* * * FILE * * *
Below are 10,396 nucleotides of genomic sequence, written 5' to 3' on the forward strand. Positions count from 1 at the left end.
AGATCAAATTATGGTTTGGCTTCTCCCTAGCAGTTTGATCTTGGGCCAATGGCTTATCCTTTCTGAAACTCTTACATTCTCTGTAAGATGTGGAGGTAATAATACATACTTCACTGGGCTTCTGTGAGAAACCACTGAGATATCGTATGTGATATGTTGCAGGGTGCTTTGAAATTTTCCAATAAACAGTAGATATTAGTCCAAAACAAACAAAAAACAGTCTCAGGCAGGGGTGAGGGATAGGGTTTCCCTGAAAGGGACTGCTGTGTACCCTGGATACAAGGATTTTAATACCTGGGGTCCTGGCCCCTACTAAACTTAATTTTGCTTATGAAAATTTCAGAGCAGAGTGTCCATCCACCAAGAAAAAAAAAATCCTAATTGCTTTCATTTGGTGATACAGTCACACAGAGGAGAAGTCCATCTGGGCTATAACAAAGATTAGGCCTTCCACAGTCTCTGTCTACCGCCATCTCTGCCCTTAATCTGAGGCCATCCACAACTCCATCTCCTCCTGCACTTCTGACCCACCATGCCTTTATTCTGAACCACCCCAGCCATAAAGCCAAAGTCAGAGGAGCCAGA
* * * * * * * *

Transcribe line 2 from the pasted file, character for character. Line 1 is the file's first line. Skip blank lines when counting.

AGATCAAATTATGGTTTGGCTTCTCCCTAGCAGTTTGATCTTGGGCCAATGGCTTATCCTTTCTGAAACTCTTACATTCTCTGTAAGATGTGGAGGTAATAATACATACTTCACTGGGCTTCTGTGAGAAACCACTGAGATATCGTATGTGATATGTTGCAGGGTGCTTTGAAATTTTCCAATAAACAGTAGATATTAGTCCAAAACAAACAAAAAACAGTCTCAGGCAGGGGTGAGGGATAGGGTTTCCCTGAAAGGGACTGCTGTGTACCCTGGATACAAGGATTTTAATACCTGGGGTCCTGGCCCCTACTAAACTTAATTTTGCTTATGAAAATTTCAGAGCAGAGTGTCCATCCACCAAGAAAAAAAAAATCCTAATTGCTTTCATTTGGTGATACAGTCACACAGAGGAGAAGTCCATCTGGGCTATAACAAAGATTAGGCCTTCCACAGTCTCTGTCTACCGCCATCTCTGCCCTTAATCTGAGGCCATCCACAACTCCATCTCCTCCTGCACTTCTGACCCACCATGCCTTTATTCTGAACCACCCCAGCCATAAAGCCAAAGTCAGAGGAGCCAGA